$MyCustomField1 = new \Example\CustomFields\MyFirstCustomField($Issue);
$MyCustomField2 = new \Example\CustomFields\MySecondCustomField($Issue);
// other custom fields initialization

$MyCustomField1->setValue('new value'); // no API requests here. Field value in JIRA remains the same
$MyCustomField2->setValue($MyCustomField2::VALUE_CHANGED); // no API requests here too.
// other custom fields changes

$Issue->save(); // API request to JIRA with field updates

// Now JIRA issue has new field values and one new changelog record.
// You can also use $MyCustomField2->save(); - it is the same,
// but with $Issue->save(); it is more clear what is happening

Managing API requests with other classes

Other classes, like Status, Priority and User, have special ::get static method which duplicates a regular constructor but has effect on requests to API.

$Status = new \Badoo\Jira\Issue\Status(<status ID>); // no request to API here
$Status->getName(); // requests API in background. This is where exception will be thrown on errors.

// ...

$Status = \Badoo\Jira\Issue\Status::get(<status ID>); // request to API here. This is where exception will be thrown on errors.

Extending \Badoo\Jira\Issue

\Badoo\Jira\Issue is about abstract JIRA instance. It has no idea about custom fields you oftenly use, statuses you frequently transition to, and so on. It is much more convenient to have your own shortcuts for actions you do often

To do this, we recomment to craete you own Issue class to extend \Badoo\Jira\Issue functionality with your own methods.

For example, you might want to easily close issue with one call, setting resolution to some special value. Here is the receipt:

namespace Example;

class Issue extends \Badoo\Jira\Issue {
    public function markDone() : Issue
    {

        return $this;
    }
}

// ...

$Issue = new \Example\Issue('SMPL-1');
$Issue->markDone();

You would probably want to extend \Badoo\Jira\Issue\CreateRequest to return your Issue object instead of original one:

namespace Example;

class CreateRequest extends \Badoo\Jira\Issue\CreateRequest {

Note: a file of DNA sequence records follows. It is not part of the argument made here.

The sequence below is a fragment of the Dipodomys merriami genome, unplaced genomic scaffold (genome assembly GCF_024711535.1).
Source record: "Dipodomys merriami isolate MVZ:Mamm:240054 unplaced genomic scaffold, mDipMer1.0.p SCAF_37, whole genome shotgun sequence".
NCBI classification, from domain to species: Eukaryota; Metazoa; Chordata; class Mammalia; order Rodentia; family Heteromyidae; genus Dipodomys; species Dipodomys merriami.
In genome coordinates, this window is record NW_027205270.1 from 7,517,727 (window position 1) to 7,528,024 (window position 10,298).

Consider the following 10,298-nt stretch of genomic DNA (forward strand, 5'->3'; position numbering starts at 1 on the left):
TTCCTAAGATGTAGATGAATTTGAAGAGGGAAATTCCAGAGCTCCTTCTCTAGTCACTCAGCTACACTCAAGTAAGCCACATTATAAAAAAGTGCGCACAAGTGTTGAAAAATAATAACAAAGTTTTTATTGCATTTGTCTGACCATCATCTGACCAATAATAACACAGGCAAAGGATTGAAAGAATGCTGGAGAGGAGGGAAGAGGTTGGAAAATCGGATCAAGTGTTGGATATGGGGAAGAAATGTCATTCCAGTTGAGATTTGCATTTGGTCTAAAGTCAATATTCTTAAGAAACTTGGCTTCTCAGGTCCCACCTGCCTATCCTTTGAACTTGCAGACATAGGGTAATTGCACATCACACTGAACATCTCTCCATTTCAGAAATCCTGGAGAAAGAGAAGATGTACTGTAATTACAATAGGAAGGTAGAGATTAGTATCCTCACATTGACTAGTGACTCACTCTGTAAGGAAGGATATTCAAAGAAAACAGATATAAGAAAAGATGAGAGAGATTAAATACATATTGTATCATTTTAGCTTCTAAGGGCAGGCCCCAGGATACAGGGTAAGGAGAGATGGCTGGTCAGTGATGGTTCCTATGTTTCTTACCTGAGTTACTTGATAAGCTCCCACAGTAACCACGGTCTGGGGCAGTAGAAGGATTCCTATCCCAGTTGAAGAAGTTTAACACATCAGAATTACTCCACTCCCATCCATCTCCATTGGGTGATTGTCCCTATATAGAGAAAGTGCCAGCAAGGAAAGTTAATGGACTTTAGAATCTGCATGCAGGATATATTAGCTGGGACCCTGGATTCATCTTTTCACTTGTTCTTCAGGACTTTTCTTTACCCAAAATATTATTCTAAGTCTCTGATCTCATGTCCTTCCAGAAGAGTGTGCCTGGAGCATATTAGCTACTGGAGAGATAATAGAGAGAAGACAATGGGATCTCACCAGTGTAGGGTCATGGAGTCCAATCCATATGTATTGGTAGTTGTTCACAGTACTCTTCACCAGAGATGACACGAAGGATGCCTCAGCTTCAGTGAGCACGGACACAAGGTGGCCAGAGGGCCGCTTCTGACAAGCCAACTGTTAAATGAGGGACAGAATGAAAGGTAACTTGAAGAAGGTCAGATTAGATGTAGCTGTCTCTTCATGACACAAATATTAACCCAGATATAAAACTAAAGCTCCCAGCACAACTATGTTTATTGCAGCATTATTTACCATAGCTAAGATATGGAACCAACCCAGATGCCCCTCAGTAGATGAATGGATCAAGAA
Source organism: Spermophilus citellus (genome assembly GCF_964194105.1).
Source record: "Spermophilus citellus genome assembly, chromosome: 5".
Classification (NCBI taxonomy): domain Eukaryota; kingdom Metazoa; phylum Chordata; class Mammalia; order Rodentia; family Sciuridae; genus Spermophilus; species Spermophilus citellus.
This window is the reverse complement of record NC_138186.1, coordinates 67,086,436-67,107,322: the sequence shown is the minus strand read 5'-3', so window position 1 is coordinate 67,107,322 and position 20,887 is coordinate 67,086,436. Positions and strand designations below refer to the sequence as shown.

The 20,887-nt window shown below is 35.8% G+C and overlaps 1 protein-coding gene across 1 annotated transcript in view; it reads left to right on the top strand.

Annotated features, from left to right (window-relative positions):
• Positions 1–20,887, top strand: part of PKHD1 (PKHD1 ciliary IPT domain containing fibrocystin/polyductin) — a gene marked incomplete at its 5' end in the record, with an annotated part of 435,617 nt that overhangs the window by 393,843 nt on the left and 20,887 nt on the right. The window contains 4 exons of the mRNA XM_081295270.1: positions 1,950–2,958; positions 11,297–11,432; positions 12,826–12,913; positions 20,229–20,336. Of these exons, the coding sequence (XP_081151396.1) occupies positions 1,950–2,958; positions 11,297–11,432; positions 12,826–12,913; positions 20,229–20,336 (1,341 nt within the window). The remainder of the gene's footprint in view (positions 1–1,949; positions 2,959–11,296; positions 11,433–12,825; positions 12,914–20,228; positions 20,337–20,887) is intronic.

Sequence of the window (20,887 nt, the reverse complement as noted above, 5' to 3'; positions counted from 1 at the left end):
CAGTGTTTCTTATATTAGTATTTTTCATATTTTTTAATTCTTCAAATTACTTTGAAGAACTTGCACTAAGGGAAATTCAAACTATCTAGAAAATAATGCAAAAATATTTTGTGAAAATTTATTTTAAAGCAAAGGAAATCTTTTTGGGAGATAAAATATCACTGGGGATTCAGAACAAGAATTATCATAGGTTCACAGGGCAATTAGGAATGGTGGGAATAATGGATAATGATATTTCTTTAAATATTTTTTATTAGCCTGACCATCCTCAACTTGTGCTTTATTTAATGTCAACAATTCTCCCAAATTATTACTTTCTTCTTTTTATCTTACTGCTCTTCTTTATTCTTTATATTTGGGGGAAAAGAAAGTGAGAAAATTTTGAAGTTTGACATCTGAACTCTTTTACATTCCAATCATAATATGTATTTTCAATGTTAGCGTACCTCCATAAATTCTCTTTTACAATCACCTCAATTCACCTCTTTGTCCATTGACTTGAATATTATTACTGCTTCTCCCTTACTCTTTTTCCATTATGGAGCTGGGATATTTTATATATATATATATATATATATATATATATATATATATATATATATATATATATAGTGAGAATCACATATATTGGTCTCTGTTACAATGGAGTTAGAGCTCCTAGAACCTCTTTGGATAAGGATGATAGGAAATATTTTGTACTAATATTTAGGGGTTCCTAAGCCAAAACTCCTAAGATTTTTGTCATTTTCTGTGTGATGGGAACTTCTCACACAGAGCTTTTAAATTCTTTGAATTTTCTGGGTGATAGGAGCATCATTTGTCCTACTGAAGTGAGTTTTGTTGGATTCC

public function create() : \Badoo\Jira\Issue
    {
        $Issue = parent::create();

        $IssueInfo = new \stdClass();
        $IssueInfo->id = $Issue->getId();
        $IssueInfo->key = $Issue->getKey();

        return \Example\Issue::fromStdClass($IssueInfo, ['id', 'key']);
    }
}

Methods to use in child class

Here is just a piece of code with examples. They are much more informative than lost of words.

namespace Example;

class Issue extends \Badoo\Jira\Issue {
    public function getSomeDataFromRawApiResponse()
    {
        /** @var \stdClass $IssueInfo - contains an issue data obtained from JIRA API,
                                        returned from \Badoo\Jira\ClientRaw 'as-is'. */
        $IssueInfo = $this->getBaseIssue();

        $issue_key = $IssueInfo->key;
        $issue_id = $IssueInfo->id;
        $self_link = $IssueInfo->self;
        $summary = $IssueInfo->fields->summary;
        // ...
    }

    public function getFieldUsingCache() : \stdClass
    {
        return $this->getFieldValue('customfield_12345');
        // this is equivalent to
        //  $this->getBaseIssue()->fields->customfield_12345;
        // but will not cause API request when you use partial field inititialization
    }

    public function getMyCustomField() : \Example\CustomFields\MyCustomField
    {
        return $this->getCustomField(\Example\CustomFields\MyCustomField::class);
        // this will also not cause API request when you use partial field initialization, but also return you
        // the same object of \Example\CustomFields\MyCustomField each time you use the method
    }
}

Writing your own custom field base class

All custom fields should be inherited from \Badoo\Jira\Issue\CustomFields\CustomField class or one of its children The simplest examples of custom field base classes are \Badoo\Jira\CustomFields\TextField and \Badoo\Jira\CustomFields\NumberField.

There are some additional special methods you should know about:

  • $this->getOriginalObject() - gets field value as it is provided by JIRA API.
  • $this->dropCache() - drops internal object cache, e.g. drops cached field value.

getOriginalObject() method requests bound Issue object for current field value. It caches value inside current object, it is safe to call it multiple times in a row. This will not cause several API requests. We expect you to always use this method instead of $this->Issue->getFieldValue() when you write your own wrapper inherited directly from \Badoo\Jira\Issue\CustomFields\CustomField.

dropCache() method is intended to drop all data about field value cached internally in object. If you plan to use internal properties in your custom class, don't forget to redefine dropCache() method so it clears values of your fields.

dropCache() method is called by bound Issue object once it loads data from API. This is a way to notify all existing bound custom field objects that field value might have been updated.